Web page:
The next day, before churning, strain the mixture, again pressing on the lavender flower to extract their flavour.
Discard the flowers, then freeze the mixture in your ice cream maker according to the manufacturer’s instructions.

Note: I used vanilla bean-infused honey, so if you happen to have some around, you can use that instead and leave out the fresh vanilla.

Tuesday, July 22, 2014

Peanut Butter Cap'n Crunch Cookies

 Cookies seem to be everybody's go-to dessert, and are definitely what I most often am asked to bake. If you think about it, they're perfect in so many ways: they're easy to make in big quantities; there are a million and one variations on the original sugar cookie; and, they please just about everybody. Oh, and (in case you didn't know), more often than not, they're delicious.
Certain cookies also tend to make people nostalgic. Everybody has that one recipe that brings back childhood memories, be it chocolate chip cookies made from a refrigerated tube of dough or decorated Christmas sugar cookies.
 Every time my dad's side of the family gets together for the holidays, it's pretty much our mission to bake as many kinds of cookies as possible. We've had our great moments and our not-so-edible, but I guess you could say this tradition instilled a certain cookie adventurism in me.
 As soon as I saw this recipe in a book my friend gave me for my birthday, I knew I had to try it - Cap'n Crunch cereal, in a cookie? With peanut butter?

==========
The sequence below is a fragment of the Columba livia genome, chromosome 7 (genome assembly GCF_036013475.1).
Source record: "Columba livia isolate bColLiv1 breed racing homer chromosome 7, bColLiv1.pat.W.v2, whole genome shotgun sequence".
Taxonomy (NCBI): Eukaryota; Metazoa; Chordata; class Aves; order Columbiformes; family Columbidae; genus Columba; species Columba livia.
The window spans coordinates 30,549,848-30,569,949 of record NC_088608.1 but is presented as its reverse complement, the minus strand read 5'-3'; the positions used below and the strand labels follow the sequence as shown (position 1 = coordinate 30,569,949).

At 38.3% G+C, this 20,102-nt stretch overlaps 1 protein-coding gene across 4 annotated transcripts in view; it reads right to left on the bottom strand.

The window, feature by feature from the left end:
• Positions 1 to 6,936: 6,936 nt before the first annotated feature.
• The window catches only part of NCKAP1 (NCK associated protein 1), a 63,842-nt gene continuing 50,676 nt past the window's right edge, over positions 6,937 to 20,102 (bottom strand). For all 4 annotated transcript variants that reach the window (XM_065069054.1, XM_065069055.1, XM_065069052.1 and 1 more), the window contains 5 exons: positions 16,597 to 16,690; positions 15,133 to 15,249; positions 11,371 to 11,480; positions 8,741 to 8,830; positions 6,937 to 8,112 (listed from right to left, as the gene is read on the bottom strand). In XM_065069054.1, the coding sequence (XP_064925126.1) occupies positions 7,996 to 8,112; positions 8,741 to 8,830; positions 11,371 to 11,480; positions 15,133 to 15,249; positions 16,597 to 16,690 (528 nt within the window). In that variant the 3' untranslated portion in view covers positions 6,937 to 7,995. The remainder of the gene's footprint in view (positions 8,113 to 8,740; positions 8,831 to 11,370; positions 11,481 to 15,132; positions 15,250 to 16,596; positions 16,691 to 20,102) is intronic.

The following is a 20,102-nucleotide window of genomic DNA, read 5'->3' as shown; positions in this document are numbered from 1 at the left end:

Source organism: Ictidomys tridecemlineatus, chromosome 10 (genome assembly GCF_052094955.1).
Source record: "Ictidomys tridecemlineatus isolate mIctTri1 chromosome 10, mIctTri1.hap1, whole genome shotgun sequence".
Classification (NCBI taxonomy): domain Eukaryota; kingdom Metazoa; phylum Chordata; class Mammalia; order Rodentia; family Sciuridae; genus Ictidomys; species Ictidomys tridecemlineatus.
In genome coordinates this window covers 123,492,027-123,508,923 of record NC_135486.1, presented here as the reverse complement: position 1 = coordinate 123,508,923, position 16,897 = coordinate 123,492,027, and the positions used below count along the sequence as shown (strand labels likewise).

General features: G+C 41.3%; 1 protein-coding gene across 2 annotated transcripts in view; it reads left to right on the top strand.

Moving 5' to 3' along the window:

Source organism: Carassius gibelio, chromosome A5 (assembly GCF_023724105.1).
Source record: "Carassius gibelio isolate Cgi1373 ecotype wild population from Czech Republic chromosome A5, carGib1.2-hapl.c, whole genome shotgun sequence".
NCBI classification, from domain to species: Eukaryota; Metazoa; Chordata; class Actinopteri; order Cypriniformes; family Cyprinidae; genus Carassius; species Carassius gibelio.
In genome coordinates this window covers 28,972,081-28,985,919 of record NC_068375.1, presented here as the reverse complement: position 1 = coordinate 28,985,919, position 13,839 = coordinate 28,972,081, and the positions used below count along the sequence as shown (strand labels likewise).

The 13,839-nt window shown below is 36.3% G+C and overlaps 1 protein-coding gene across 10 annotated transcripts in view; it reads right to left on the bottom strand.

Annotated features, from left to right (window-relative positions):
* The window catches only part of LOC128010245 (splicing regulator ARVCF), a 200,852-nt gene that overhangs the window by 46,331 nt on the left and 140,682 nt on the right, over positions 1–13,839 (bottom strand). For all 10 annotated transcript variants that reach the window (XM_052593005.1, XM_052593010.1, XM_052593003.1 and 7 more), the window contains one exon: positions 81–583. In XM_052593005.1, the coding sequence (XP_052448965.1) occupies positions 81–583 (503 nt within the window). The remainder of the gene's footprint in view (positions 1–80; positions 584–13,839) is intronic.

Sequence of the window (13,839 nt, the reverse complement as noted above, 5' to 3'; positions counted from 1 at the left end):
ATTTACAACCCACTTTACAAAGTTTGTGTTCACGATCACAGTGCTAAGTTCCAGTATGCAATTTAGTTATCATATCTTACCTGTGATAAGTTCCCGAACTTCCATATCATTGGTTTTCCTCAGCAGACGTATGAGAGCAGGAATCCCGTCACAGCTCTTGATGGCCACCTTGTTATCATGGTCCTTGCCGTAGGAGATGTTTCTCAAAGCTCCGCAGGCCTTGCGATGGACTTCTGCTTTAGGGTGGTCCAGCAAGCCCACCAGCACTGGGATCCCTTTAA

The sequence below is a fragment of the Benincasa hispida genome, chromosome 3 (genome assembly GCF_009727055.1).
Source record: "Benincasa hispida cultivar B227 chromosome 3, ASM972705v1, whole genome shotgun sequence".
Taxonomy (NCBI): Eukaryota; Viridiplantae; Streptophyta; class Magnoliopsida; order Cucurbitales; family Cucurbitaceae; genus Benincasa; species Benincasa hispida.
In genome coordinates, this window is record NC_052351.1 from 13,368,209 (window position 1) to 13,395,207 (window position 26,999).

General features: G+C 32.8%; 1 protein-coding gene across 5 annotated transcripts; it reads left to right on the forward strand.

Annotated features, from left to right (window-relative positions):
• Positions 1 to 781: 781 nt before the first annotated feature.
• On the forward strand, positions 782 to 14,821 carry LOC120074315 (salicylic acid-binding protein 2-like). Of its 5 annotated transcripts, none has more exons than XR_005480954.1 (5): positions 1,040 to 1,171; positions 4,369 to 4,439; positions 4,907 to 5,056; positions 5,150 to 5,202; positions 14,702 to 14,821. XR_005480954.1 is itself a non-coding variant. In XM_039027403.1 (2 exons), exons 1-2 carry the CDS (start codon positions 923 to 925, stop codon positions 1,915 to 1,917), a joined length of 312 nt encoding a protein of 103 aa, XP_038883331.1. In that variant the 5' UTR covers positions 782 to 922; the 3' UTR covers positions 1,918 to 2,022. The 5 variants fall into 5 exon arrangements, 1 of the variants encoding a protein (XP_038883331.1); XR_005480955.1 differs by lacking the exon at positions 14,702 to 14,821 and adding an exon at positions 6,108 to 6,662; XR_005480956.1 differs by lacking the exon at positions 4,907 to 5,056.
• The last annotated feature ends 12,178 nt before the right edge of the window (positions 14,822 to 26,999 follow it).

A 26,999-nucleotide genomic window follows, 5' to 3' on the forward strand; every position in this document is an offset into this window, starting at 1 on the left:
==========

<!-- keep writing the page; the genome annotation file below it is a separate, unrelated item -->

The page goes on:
As it turns out, this little combo is a fantastic idea. The cereal gives a great crunch to the soft, chewy cookies, and the peanut butter and cinnamon manage to be perfect together. As a plus, eating sugary breakfast cereal inside of a cookie totally makes anybody feel like a 5-year-old again.
  Enjoy!
Peanut Butter Cap'n Crunch Cookies
(slightly adapted from Coolhaus Ice Cream Book)

2 sticks unsalted butter, softened
2 cups packed light brown sugar
1/2 cup crunchy peanut butter
1 large egg plus 1 egg yolk
1 teaspoon vanilla extract
3 tablespoons granulated sugar
1 tablespoon ground cinnmon
2 1/2 cups sifted pastry flour, or 2 cups sifted all-purpose flour (sift before measuring)
1/2 teaspoon kosher salt
1/2 teaspoon baking soda
1 1/2 cups Cap’n Crunch cereal

In a large bowl, mix brown sugar with butter and whisk to combine. Add peanut butter and whisk to combine. Whisk in egg and yolk, one at a time, then whisk in vanilla. Set aside.
In a small bowl, whisk together granulated sugar and cinnamon. Set aside.
In a medium bowl, whisk together flour, salt, and baking soda.
Add the flour mixture to the peanut butter mixture, mixing until just combined. Add cereal, mixing until evenly distributed. Be careful not to overmix or overcrush cereal. Refrigerate dough for at least 20 minutes.
Preheat oven to 325F, with racks in lower and upper thirds. Line two half-sheet baking pans with parchment paper. Form dough into balls about the size of whole walnuts. Roll each in the cinnamon sugar mixture before placing 2 inches apart on baking sheets.
Bake for 12 to 14 minutes, or until edges are light brown and centers are still soft; don’t overbake. Immediately transfer cookies to a cooling rack. Let cool before serving.

Saturday, June 28, 2014

Blueberry Buttermilk Brown Sugar Bundt Cake

 When I was about eight years old, my parents and I drove to Massachusetts to spend the 4th of July with our friends. We planned a fun weekend, stocked the fridge with the makings of quite the barbeque, and bought plenty of glow sticks to wear at night.